2019 DS Bowl - Part 5 - Scoring & “ground truth” calibration

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In Part 4 I did a deeper dive into the structure of game sessions, trying to understand levels, level progression, and basic game events.

In this session, I’ll look at Assessments and scoring of assessments. I’ll focus on creating an Assessment scoring algorithm that is calibrated and produces scores consistent with the “ground truth” of scores given with the dataset.

load_quietly <- function(package) { # Quietly load package
  suppressWarnings(suppressMessages(library(deparse(substitute(package)), character.only=TRUE))) 
}
load_quietly(tidyverse)
load_quietly(data.table)
load_quietly(jsonlite)
load_quietly(sparklyr)
load_quietly(DT)

source("R/extract_json_2.R")

Start the Spark container.

sc <- spark_connect(master = "local")
train_s <- spark_read_parquet(sc, 'data/train.parquet', memory = FALSE)

What are the Assessments?

train_s %>%
  filter(type == 'Assessment') %>%
  distinct(title)
## Warning: `overscope_eval_next()` is deprecated as of rlang 0.2.0.
## Please use `eval_tidy()` with a data mask instead.
## This warning is displayed once per session.
## Warning: `overscope_clean()` is deprecated as of rlang 0.2.0.
## This warning is displayed once per session.
## # Source: spark<?> [?? x 1]
##   title                       
##   <chr>                       
## 1 Cauldron Filler (Assessment)
## 2 Chest Sorter (Assessment)   
## 3 Cart Balancer (Assessment)  
## 4 Mushroom Sorter (Assessment)
## 5 Bird Measurer (Assessment)

There are 5 Assessments in all, and appear to be different from the Games, at least in name.

Let’s turn to some of the documentation. In the competition docs it says the train_labels.csv file contains “ground truth for the assessments in the training set”. Let’s see what that means, because it might help us understand the Assessments more quickly.

train_labels <- fread("data/train_labels.csv")
train_labels %>% head %>%
  datatable(., rownames = FALSE, options = list(pageLength = 5, scrollX = '400px'))

Let’s try scoring one of the assessments from the training set. We’re going to need a faster process than full JSON extraction, so I’ll use grepl to search for correct within the JSON strong.

The competition docs say “Assessment attempts are captured in event_code 4100 for all assessments except for Bird Measurer, which uses event_code 4110.” So we can also filter on those events.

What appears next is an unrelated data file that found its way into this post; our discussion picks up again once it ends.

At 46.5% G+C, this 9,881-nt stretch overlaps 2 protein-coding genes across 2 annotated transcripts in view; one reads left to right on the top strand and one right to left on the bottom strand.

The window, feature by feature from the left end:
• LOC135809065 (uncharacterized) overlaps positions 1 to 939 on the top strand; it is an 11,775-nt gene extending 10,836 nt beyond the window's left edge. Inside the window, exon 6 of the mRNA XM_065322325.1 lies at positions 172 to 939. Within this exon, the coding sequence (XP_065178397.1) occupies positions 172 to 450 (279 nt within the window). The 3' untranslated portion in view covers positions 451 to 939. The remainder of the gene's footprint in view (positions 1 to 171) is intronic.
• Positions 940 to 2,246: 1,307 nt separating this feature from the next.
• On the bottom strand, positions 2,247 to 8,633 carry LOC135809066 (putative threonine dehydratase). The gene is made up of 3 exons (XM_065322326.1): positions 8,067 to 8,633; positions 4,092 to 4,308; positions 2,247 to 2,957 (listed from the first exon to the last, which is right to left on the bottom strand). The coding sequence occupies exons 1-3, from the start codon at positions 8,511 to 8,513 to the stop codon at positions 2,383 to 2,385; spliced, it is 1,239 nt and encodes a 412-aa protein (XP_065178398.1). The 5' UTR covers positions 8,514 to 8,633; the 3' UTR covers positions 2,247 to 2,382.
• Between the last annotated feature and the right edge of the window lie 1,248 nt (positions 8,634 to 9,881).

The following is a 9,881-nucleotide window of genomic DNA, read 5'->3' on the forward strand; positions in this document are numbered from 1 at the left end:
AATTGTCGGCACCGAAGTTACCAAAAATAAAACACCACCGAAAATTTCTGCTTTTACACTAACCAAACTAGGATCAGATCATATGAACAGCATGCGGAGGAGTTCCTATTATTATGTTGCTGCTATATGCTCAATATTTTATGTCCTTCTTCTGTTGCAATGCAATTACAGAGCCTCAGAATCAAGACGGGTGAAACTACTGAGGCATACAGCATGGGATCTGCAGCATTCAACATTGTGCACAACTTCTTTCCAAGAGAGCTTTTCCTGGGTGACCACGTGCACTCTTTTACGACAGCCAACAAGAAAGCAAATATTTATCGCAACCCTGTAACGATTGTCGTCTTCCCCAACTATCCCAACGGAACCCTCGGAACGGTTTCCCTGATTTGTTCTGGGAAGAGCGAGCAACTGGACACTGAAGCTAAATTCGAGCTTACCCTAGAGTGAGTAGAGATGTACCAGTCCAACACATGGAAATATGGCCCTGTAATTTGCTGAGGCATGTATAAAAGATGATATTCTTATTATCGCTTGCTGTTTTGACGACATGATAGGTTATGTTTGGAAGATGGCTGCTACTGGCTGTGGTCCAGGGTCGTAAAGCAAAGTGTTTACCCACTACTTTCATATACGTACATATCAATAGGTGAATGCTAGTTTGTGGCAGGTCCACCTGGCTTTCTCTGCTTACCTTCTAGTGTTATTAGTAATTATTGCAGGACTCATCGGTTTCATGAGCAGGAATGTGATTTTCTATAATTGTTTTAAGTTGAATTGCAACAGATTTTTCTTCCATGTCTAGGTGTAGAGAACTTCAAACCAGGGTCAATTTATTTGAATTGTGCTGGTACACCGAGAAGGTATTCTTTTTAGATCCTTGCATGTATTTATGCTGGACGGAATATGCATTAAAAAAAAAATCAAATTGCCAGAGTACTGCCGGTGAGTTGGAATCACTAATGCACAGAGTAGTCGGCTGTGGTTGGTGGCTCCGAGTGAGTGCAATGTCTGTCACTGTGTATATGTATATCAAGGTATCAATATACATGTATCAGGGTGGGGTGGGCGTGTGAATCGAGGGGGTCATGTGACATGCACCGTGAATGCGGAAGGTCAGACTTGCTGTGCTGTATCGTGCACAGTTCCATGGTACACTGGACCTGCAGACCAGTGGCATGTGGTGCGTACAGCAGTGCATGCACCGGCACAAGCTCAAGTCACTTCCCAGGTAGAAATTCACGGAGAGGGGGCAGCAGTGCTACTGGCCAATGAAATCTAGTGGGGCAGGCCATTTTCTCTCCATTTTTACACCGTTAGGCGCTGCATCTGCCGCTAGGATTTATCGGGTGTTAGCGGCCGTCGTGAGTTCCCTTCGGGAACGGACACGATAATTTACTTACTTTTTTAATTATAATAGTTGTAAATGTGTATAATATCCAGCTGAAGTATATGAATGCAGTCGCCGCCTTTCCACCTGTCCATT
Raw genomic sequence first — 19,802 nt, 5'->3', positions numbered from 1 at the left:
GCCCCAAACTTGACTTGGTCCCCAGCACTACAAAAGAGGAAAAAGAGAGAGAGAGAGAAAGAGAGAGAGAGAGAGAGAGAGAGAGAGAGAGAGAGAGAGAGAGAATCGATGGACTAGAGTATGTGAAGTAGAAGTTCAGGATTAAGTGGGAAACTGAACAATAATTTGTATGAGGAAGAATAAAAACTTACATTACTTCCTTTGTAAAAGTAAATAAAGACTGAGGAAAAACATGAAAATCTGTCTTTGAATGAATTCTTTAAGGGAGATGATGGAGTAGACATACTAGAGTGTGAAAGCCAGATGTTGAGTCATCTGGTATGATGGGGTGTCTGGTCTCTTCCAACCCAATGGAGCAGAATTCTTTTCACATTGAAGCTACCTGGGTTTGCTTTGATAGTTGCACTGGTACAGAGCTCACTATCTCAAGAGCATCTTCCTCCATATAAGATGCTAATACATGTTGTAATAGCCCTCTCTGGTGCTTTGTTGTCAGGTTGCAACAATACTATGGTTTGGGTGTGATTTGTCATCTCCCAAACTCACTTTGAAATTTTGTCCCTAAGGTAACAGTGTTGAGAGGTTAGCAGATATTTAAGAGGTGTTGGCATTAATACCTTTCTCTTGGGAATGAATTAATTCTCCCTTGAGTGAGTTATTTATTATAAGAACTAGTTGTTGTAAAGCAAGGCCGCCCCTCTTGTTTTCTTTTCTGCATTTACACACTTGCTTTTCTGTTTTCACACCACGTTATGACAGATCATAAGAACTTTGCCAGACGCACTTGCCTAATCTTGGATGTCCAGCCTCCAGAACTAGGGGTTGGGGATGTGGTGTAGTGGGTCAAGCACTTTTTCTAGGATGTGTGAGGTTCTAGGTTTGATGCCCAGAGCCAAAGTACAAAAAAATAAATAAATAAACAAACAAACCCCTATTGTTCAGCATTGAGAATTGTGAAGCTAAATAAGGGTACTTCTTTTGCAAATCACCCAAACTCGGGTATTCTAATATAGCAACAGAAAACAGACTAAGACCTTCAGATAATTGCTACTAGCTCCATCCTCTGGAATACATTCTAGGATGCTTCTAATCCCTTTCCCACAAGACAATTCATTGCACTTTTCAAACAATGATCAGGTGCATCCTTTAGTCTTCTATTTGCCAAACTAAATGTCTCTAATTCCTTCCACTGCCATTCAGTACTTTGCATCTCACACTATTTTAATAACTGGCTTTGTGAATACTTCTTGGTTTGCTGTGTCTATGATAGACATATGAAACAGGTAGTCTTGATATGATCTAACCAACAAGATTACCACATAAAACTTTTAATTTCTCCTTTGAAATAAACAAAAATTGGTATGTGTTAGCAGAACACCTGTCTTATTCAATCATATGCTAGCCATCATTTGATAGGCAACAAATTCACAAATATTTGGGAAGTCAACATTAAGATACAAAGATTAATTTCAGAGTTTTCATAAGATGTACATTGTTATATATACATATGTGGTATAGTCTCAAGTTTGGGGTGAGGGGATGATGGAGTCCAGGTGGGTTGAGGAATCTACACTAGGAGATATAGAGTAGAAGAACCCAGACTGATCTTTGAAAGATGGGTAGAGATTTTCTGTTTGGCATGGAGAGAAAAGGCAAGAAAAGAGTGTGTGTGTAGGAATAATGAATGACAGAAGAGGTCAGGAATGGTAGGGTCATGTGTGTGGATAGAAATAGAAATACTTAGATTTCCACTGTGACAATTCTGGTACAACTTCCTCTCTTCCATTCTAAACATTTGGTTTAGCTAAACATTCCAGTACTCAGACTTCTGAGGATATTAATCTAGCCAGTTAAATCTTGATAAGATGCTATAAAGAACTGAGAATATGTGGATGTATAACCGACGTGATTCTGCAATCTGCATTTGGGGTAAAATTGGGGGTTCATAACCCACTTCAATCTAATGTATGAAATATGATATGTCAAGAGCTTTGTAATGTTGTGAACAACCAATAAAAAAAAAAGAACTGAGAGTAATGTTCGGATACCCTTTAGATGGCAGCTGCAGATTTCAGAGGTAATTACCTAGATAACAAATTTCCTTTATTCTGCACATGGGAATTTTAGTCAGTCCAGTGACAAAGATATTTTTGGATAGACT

train_s %>% 
  filter(game_session == '1fb6cb9bd71c6a6e',
         event_code == 4100) %>%
  collect(.) %>%
  mutate(correct = grepl('""""correct"""":true', event_data)) %>%
  count(correct)
## # A tibble: 1 x 2
##   correct     n
##   <lgl>   <int>
## 1 FALSE       3
train_labels %>% 
  filter(game_session == '1fb6cb9bd71c6a6e') %>%
  select(game_session, num_correct, num_incorrect)
##       game_session num_correct num_incorrect
## 1 1fb6cb9bd71c6a6e           0             3

I get 3 incorrect responses here, and zero correct responses, which matches the ground truth.

In the documentation it says accuracy_group was scored as follows:

This seems like a simple algorithm to reproduce. Let’s give it a shot for this session we’ve been looking at.

train_s %>% 
  filter(game_session == '1fb6cb9bd71c6a6e' &
         event_code == 4100) %>%
  spark_apply(function(df) {
    library(dplyr)
    df %>% mutate(correct = as.numeric(grepl('""""correct"""":true', event_data))) 
  }) %>%
  select(game_session, event_id, event_code, correct) %>%
  group_by(game_session) %>%
  summarize(num_correct = sum(correct),
            num_incorrect = n() - sum(correct),
            attempts = n(),
            accuracy = sum(correct) / n()) %>%
  mutate(accuracy_group = case_when(
    num_correct == 0 ~ 0,
    num_correct == 1 & attempts >= 3 ~ 1,
    num_correct == 1 & attempts == 2 ~ 2,
    num_correct == 1 & attempts == 1 ~ 3
  )) %>%
  collect(.) %>%
  datatable(., rownames = FALSE, options = list(pageLength = 5, scrollX = '400px'))
## Warning: Missing values are always removed in SQL.
## Use `SUM(x, na.rm = TRUE)` to silence this warning
## This warning is displayed only once per session.

Looks good.

Now I’ll try it with the first 5 game sessions of this type in the ground truth file.

train_labels %>% 
  filter(title == 'Chest Sorter (Assessment)') %>%
  head(5) %>%
  arrange(game_session) %>%
  collect(.) %>%
  datatable(., rownames = FALSE, options = list(pageLength = 5, scrollX = '400px'))
train_labels %>%